The marinade used for daing is versatile – we call it ‘daing marinade’ because it was originally for bangus, but it has since been used for other dishes. It can be used for chicken, pork chops, or other fish.

It is so tasty one whole bangus usually takes over a week to finish – a little bit can be eaten with so much rice. For milk fish one often thinks it is the fatty stomach part which tastes best, but this isn’t necessarily the case for daing: the stomach area is buttery, but the head is chewy, and the extremities are crispy, and the meat itself is silky and tasty – this is making me hungry.

Here’s the recipe!

Ingredients

  • 1 whole bangus (milk fish)
  • Vinegar
  • Soy sauce
  • Kalamansi
  • Crushed black pepper
  • 1/2 clove crushed garlic
  • Salt
  • Seasoning
  • Flour

(Quantity of some ingredients is estimated and depends on the size of bangus)

 

Procedure

  1. Gut the bangus and split open along the stomach. Make sure the scales are not removed.
  2. Make the daing marinade: mix vinegar, soy sauce, kalamansi extract, crushed pepper, crushed garlic, salt, and seasoning in a plastic container big and wide enough to fit the whole butterflied bangus.
  3. It is traditional to leave the crushed garlic unpeeled, with the skin mixed in.
  4. Marinade bangus in the mixture. The duration depends on taste – from overnight to up to one week (traditionally it is only marinated overnight, marinating it for longer is an innovation of my mother). The longer it is marinated, the more flavourful – but also the sourer and ‘itchier’ – it will be. It will also be softer (and will fall apart easier), and the bones will be easier to eat.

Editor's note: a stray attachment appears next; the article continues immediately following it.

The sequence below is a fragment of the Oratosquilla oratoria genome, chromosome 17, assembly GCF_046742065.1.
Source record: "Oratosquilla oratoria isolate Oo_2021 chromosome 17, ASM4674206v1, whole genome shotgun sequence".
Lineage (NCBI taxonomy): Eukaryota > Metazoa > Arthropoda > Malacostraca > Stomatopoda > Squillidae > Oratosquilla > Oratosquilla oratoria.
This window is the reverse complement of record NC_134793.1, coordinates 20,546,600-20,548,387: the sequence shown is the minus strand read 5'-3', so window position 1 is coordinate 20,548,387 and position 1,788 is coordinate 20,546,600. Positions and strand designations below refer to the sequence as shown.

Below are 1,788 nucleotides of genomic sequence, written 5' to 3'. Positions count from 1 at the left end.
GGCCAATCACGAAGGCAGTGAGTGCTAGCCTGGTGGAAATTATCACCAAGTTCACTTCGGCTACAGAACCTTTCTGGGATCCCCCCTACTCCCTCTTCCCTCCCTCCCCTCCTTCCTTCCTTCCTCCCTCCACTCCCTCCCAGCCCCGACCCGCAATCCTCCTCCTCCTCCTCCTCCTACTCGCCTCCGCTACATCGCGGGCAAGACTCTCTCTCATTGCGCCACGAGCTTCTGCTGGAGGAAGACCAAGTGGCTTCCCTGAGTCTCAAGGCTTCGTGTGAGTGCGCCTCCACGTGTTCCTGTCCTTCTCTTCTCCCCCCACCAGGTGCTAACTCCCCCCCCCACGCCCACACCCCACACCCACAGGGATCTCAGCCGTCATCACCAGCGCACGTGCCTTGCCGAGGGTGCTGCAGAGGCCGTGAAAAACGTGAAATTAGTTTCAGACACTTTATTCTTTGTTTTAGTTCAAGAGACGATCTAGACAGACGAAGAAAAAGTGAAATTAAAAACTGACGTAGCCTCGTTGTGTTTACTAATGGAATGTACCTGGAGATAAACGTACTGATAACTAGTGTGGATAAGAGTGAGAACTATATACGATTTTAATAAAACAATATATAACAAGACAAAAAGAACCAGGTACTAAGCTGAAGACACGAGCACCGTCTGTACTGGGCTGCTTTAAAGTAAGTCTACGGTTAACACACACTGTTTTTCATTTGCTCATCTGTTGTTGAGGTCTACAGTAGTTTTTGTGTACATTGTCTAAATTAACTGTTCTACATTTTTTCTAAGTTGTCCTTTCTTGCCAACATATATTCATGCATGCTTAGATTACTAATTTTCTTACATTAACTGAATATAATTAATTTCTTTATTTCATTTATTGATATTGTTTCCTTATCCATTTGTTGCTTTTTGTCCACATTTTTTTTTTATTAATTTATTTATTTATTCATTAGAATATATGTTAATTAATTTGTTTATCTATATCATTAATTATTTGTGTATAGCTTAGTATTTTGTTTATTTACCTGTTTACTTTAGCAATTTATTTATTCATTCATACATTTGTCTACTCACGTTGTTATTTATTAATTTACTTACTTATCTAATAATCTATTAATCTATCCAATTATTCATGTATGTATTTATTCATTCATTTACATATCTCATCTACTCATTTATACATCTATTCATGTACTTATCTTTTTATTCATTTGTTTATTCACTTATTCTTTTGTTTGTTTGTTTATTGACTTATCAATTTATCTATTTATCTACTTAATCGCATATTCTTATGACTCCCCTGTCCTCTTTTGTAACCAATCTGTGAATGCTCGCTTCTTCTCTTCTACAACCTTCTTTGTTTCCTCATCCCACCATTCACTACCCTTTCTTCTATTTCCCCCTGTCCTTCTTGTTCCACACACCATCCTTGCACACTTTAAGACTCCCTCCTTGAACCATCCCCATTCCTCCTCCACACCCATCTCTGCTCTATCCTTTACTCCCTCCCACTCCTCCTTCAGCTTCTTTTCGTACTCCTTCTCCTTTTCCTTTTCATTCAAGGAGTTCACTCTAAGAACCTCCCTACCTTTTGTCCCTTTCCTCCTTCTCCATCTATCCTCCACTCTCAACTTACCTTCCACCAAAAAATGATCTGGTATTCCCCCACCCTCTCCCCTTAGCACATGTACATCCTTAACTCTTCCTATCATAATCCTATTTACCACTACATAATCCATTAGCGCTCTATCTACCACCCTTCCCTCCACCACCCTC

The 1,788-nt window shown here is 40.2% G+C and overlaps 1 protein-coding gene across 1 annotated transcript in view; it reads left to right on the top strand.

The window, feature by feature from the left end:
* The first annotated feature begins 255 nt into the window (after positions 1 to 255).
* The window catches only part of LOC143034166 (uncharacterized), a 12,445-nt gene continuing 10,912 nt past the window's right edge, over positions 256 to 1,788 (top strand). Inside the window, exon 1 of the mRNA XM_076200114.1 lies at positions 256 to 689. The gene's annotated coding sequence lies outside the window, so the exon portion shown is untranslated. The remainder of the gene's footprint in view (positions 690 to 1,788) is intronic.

5. After marinating to desired duration, drain and set aside for a while away from marinade. This is to make sure the fish is not too soggy before frying.
  6. Before frying, coat lightly with flour to avoid sticking in the pan. (My mother’s innovation)
  7. Deep fry until golden.
  8. Serve with rice.

Traditional sawsawan and partners:

  • Tomato, water, and salt
  • Ginisang petchay (another recipe!)
  • Sayote ‘fire cubes’ (My mother’s own recipe, only my branch of the family is used to this)
  • Any vegetable dish

It is also not unusual to eat it with rice without any sides.


Galay Recipes: Batchoy

My mother’s family, the Galays, are one of Kidapawan’s Tagalog families, so we are among the families which give the city the Tagalog component of its diverse domestic culture. But I think what makes us stand apart from the other Tagalog families is our large array of home recipes.

My grandmother, who hails from Pasay, grew up in a house that was constantly cooking, and so her children and grandchildren too have a more than average fascination for food (it is a wonder, really, that none of us are obese). Most of us know how to cook (I’m not included, but I eat a lot so I still count). Galays are gourmands if not gourmets.